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5.7.11

Bookworm Adventures 2

Bookworm Adventures 2 free full games to download link


 Gamers spend a considerable chunk of their time (and not-necessarily-abundant mental energy) working up exclusive, lovingly-crafted labels for particular genres of games. You know the routine: 'hard-core', 'kid-friendly', 'beer-and-pretzel', and even 'adventure' (and half of the time, the terms involved are not merely fuzzy, but actively misleading). 
One of the interesting things about PopCap is that they make such a habit out of throwing wrenches into the whole assessment of what 'casual' games are supposed to be—there's a stigma that 'casual' somehow necessarily equates with 'forgettable', 'quickly-produced', or 'half-assed'. And yet, it seems like every time PopCap releases a new title—some of them under development for years—many of the 'hard-core' gamers I know suddenly put away their 'top-tier' console games for a few days to swap some jewels, bounce some Peggle-balls, lawnmower some zombies... or, in this case, bone up on their word-making skills. 



For the uninitiated: The original, innocuously-titled Bookworm is a straightforward make-words-from-sets-of-letters game starring a cute, bespectacled, bibliophile worm named Lex. The game's follow-up, Bookworm Adventures, fused the word-forming mechanics with light, item-based role-playing elements, and saw Lex matching word-whipping wits with epic literary characters literally summoned from the pages of three mythic story-books.
Bookworm Adventures 2 continues in the same tradition, pitting you and your vocabulary against foes from the pages of three new book-worlds: Fractured Fairytales, The Monkey King, and Astounding Planet. Along the way, be prepared take on the likes of The Three Little Pigs, Tweedle Dum, the Dish and the Spoon (a Boss-Monster duo, no less), suspiciously-familiar science-fiction robots, sentient space cruisers, the Cheshire Cat, the Dormouse, The Red Queen, a single, crucial butterfly from a particularly well-known Ray Bradbury story. Hell, you'll even find yourself fighting a certain famed Bowl of Porridge (the hot and the cold one).


After an admirably brief, concise tutorial, players make their way through the ten chapters of each book via a simple word-based battle system. For each battle, the challenge is to form words from a grid of lettered tiles. Once a suitable word has been mouse-clicked into existence, a single click on the Attack button lets Lex strike his opponent. Longer words equal more damage dealt ('tap' or 'snip' barely harms your foe at all—but 'vasectomy' is going to leave a mark).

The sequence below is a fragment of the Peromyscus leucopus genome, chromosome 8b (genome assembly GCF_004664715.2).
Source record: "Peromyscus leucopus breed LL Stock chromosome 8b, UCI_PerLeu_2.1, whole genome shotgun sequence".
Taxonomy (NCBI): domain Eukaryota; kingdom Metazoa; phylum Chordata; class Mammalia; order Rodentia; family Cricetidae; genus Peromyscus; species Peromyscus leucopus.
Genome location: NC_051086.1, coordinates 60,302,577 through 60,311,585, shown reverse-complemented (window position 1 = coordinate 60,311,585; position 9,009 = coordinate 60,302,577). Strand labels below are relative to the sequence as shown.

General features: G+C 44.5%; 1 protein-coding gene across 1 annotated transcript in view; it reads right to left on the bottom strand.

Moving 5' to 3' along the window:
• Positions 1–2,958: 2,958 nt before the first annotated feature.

The two combatants trade attacks until one of them—hopefully not Lex—runs out of hearts. At the end of each book-themed succession of baddies is a Boss Fight, which can yield new treasure items to take into battle... and even new Companions to accompany Lex on his journey. Players can take two treasures along with them each time they journey into new books, and the special effects of these treasures allow the player to effectively attune Lex's attacks to their word-building strengths and general tactical preferences.
Two of my favorites include the Just-Right Porridge (it protects Lex from any Stun attack, ever, period) and the treasure that provides bonus damage for spelling descriptive words (blue, angry, heated, etc.). Likewise, you can bring one Companion along with you into each new book—would you like Mother Goose to lay the occasional healing egg for you... or would you prefer the Cheshire Cat to smile all your tile-grid ailments away every four rounds?


A range of colored gem tiles offers a number of power-ups and other special effects in combat. Green tiles, for example, will heal Lex for a mere two hearts—still, better than nothing—even as the enemy is taking a pummeling. The extremely-useful blue tiles will freeze the enemy during his/her next attack round; purple tiles inflict a poison attack that will do lingering damage in successive rounds, and still other tiles can fully heal Lex and lay on a whopping 100% damage bonus.
Working in a long enough word with multiple colored tiles can critically wound or even finish off a full-strength enemy in a single, devastating attack. As you click in more letters to form longer and more powerful valid words, Lex's piping voice calls out encouragement: “Wow!”, “Amazing!", “Astonishing!”. Lex can also use red, green, and blue potions to heal himself, augment his word-attacks or remove negative effects on him or the tile-grid. Merely using the potions is not considered an 'attack'—so if you need to use two or three in a row to better your situation, go nuts.


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